I spent this week with a Christian social worker friend in South Germany. At one point, we visited a project for older people who want to learn how to use new technologies. The project is led by a group of volunteers from a similar age group who act as trainers, mentors and advisers. This friend who manages the initiative entered the room, smiled and said hello to the group, introduced me then walked around the room, purposefully shaking hands and greeting every person individually with genuine warmth.
The thing that struck me most was his profoundly-felt presence in the room. He has an unusual talent for standing, moving and gazing in such a way that demonstrates he is really here and really now. It communicates a deep sense of being and being-with that extends beyond words. The act of shaking hands, of physical contact, felt more than a cultural ritual and created a profound sense of emotional and relational contact with the group. I felt spell bound by this person, this quiet charisma, this dynamic he evoked.
It’s a sharp contrast with an approach to leadership, coaching or training that relies purely on professional competence or expertise. It’s so easy to lose contact with ourselves, God and others in the midst of the business of the day. We can become so preoccupied with a task that we lose sight of what really matters at a deeper human-spiritual level. As I watched this friend and felt his presence, I was reminded of words from the Bible: if I’m clever, competent and successful but do not love, I am nothing. (my paraphrase)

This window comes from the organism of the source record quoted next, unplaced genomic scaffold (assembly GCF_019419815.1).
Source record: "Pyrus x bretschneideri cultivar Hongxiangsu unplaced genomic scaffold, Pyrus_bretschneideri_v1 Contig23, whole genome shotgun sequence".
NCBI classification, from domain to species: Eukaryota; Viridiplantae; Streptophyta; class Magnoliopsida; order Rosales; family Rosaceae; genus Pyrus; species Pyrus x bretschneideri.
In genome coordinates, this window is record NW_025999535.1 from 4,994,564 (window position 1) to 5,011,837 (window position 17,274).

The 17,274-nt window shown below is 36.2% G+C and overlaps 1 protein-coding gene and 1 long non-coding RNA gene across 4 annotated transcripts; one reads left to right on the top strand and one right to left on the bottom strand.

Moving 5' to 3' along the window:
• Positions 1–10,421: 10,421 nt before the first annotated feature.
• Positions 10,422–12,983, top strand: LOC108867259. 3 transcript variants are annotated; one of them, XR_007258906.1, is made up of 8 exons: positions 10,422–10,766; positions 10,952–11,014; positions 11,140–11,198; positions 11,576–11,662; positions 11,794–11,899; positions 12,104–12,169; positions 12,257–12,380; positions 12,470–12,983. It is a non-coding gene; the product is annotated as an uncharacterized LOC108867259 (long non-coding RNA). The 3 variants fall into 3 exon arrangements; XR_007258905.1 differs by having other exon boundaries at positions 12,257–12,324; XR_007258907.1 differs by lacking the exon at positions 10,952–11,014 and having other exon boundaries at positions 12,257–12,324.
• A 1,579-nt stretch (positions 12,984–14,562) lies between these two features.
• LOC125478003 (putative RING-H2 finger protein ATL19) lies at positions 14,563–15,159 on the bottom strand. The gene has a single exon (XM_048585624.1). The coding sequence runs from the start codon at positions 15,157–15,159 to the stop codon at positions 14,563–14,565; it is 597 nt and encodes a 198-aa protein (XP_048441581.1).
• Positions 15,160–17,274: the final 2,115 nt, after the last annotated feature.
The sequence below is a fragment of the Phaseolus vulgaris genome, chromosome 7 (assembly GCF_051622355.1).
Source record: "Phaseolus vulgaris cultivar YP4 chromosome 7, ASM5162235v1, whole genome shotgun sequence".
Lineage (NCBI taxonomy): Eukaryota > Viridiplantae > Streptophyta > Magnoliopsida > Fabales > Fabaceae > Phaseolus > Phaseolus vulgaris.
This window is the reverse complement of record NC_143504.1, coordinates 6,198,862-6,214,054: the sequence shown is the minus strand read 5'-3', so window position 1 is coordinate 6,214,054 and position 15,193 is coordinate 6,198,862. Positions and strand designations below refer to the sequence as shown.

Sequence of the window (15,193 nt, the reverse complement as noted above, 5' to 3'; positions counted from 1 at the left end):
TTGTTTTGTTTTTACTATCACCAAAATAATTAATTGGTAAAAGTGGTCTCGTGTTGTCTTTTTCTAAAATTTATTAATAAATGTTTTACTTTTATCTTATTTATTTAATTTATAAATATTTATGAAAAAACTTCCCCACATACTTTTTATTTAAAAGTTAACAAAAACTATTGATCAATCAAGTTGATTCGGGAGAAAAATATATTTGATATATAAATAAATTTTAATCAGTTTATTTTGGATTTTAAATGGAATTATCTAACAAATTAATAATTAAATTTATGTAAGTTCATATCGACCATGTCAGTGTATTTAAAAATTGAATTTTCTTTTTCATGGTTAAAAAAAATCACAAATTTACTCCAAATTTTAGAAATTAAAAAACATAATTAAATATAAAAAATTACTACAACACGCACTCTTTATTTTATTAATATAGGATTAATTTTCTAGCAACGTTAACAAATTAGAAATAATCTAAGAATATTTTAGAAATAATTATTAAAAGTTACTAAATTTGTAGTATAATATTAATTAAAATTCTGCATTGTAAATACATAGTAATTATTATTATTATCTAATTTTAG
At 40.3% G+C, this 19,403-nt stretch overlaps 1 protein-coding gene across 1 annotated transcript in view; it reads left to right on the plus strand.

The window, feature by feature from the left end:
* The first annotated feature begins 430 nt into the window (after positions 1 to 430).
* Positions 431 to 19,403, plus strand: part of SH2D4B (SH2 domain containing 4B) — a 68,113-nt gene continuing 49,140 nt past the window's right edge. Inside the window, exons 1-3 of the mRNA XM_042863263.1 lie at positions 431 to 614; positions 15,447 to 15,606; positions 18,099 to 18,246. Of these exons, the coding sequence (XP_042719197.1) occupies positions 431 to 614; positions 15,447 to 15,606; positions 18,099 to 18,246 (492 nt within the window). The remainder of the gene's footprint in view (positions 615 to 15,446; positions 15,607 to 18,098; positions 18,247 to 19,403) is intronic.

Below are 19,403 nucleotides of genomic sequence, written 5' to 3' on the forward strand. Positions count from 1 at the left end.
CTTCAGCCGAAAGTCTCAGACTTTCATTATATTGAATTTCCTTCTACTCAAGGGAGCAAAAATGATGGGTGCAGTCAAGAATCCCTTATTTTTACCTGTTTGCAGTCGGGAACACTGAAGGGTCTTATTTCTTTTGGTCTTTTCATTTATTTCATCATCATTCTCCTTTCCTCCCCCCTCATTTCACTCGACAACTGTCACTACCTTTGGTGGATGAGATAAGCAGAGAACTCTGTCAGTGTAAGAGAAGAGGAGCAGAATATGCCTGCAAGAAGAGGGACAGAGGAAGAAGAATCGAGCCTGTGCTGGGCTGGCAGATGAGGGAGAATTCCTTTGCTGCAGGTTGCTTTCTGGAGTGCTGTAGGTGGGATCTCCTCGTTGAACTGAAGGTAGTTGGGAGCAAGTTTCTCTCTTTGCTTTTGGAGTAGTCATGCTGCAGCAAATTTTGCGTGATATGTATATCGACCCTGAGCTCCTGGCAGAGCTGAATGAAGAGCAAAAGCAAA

So my challenge as I return to England is to reflect more on my presence; to have a clearer and more focused sense of my deepest beliefs and values; to take a more intentional and resolute stance in relation to others that demonstrates love, warmth, care and authenticity. I want to be more aware of when I behave in professional mode but lose sight of a person or group; when I allow myself to get so busy, so task-focused that I lose sight of my own and others’ humanity. In short, I want to be more like Jesus.
Nick Wright is a coach and consultant, specialising in reflective practice.